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Guitar in the Garden

Thursday July 22, 2021 @ 7:00pm

Chairs will not be supplied for this event. Please bring your own chairs/blankets/etc.

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Thursday July 22, 2021 @ 7:00pm

Applauded by the Calgary Herald as “…talented, sensitive … brilliant,” Korean guitarist JIJI makes her Caramoor debut with UNBOUND, a program that explores what virtuosity looks/sounds like in the 21st century. She asked eight composers from all over the world to write her a virtuosic solo guitar piece and looks forward to pushing her limits as a guitarist. JIJI’s impeccable musicianship combined with compelling stage presence and fascinating repertoire earned her First Prize at the 2016 Concert Artists Guild International Competition.


JIJI, guitar


Claudia Sessa: Occhi io vissi di voi (arr. by JIJI)
Albeniz: Asturias
Justin Holland: See-Saw Waltz and Peekaboo Waltz
Paganini: Caprice in A Minor, Op. 1, No. 24
Natalie Dietterich: Abigail (U.S. premiere)
Hilary Purrington: passaggio (U.S. premiere)
Kate Moore: Cobalt Blue (U.S. premiere)
Tania León: Bailarín
Krists Auznieks: Cor
Gulli Bjornsson: Dynjandi

About the Artist

JIJI, guitar

Applauded by the Calgary Herald as “…talented, sensitive…brilliant,” Jiji is an adventurous artist on both acoustic and electric guitar, playing an extensive range of music from traditional and contemporary classical music to free improvisation.  Her impeccable musicianship combined with compelling stage presence and fascinating repertoire earned the Korean guitarist First Prize at the 2016 Concert Artists Guild International Competition. The Kansas City Star described Jiji as “a graceful and nuanced player,” adding that “…she presented an intimate, captivating performance.”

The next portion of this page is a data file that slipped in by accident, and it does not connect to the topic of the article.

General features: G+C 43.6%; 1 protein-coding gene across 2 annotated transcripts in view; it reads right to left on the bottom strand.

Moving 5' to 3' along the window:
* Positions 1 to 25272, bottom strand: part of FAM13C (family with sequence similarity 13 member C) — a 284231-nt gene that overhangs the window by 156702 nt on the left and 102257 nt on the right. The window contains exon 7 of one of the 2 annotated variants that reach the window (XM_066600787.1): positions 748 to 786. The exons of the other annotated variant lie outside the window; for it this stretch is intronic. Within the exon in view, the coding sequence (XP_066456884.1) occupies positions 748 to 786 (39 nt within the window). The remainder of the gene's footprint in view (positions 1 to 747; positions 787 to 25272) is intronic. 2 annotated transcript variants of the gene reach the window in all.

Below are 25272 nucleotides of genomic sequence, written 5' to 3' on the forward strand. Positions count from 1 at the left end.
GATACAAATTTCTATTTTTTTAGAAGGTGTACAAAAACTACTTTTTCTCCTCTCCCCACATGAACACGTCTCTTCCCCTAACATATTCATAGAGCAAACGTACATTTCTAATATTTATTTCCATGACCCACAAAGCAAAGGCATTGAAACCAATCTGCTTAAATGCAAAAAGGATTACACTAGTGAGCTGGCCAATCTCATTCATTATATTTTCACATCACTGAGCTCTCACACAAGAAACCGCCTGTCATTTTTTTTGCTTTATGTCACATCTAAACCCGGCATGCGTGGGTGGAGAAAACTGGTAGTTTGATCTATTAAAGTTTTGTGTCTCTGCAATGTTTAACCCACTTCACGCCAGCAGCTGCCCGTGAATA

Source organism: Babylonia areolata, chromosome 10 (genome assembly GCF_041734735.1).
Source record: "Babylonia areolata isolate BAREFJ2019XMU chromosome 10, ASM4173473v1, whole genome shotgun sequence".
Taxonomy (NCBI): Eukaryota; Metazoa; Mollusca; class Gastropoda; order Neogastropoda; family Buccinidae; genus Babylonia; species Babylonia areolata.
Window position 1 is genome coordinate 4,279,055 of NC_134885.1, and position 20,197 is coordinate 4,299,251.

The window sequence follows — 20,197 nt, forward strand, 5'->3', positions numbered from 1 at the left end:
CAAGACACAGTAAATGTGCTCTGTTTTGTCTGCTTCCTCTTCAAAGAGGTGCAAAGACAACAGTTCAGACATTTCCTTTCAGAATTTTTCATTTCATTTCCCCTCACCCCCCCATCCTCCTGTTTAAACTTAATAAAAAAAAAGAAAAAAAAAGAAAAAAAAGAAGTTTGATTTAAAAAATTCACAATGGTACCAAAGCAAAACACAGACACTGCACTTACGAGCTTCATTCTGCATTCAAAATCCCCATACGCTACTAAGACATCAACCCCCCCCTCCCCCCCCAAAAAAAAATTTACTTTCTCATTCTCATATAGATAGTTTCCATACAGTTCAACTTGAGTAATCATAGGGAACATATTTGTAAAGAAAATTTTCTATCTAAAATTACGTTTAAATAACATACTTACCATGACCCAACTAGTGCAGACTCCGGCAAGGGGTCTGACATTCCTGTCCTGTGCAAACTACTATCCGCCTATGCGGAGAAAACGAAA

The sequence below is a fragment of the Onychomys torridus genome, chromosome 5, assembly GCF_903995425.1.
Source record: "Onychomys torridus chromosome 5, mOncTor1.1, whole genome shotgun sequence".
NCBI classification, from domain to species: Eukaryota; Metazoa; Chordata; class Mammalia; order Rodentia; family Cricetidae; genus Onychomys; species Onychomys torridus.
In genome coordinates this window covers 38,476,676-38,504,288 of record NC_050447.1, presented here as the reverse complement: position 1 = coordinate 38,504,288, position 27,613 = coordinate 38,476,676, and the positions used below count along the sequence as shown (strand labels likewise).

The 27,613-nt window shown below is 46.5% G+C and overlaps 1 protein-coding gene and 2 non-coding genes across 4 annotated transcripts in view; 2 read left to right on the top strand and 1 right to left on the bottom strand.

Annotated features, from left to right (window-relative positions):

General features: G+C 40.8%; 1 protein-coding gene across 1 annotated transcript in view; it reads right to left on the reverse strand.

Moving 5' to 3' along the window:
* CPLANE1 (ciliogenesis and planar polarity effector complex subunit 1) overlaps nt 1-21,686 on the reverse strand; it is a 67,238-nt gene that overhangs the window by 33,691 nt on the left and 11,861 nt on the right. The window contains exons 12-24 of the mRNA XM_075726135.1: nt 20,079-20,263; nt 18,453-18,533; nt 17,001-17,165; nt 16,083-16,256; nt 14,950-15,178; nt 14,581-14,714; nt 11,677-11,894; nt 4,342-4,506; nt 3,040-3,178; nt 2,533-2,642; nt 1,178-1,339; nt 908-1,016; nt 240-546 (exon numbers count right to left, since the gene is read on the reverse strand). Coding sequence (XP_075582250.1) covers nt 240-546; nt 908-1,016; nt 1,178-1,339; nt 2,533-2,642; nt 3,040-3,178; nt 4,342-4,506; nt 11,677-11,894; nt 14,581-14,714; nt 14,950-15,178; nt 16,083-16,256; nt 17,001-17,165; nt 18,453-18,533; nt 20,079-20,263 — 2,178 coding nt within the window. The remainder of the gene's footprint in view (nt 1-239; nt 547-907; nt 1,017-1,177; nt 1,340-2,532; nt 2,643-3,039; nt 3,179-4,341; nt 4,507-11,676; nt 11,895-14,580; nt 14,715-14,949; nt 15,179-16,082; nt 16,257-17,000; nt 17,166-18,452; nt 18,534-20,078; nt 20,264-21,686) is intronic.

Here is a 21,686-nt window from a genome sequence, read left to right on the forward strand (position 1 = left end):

Career highlights include a wide array of venues, including Carnegie Hall, 92nd Street Y, Festival Napa Valley, Krannert Center, Purdue Convocations, Virginia Arts Festival, National Sawdust, Miller theater, Mass MOCA, Subculture NYC, Philadelphia Museum of Art, Princeton Sound Kitchen, and the Metropolitan Museum of Art.  Her recent tours of Hong Kong consisted of performances collaborating with a performance Artist, a traditional Chinese instrument ensemble, and an Erhu player in art galleries, clubs, and even on a moving trolley.

A passionate advocate of new music, Jiji has premiered a duo piece Talking Guitars by renowned composer, Paul Lansky, released on Bridge Records.  She has premiered works by numerous emerging composers, including Nina C. Young, Gabriella Smith, Riho Maimets, Krists Auznieks, Gulli Björnsson, Andrew McIntosh, and Farnood HaghaniPour.  She also performs her own compositions, incorporatingelectronic media and acoustic music.  

Her music is influenced by her regular activities as a DJ, where she highlights the electronic dance styles of happy hardcore and Berlin experimental electronica. As a chamber musician, she performed with members of Eighth Blackbird, Bang on a Can All-Stars, wild Up, and the Aizuri Quartet.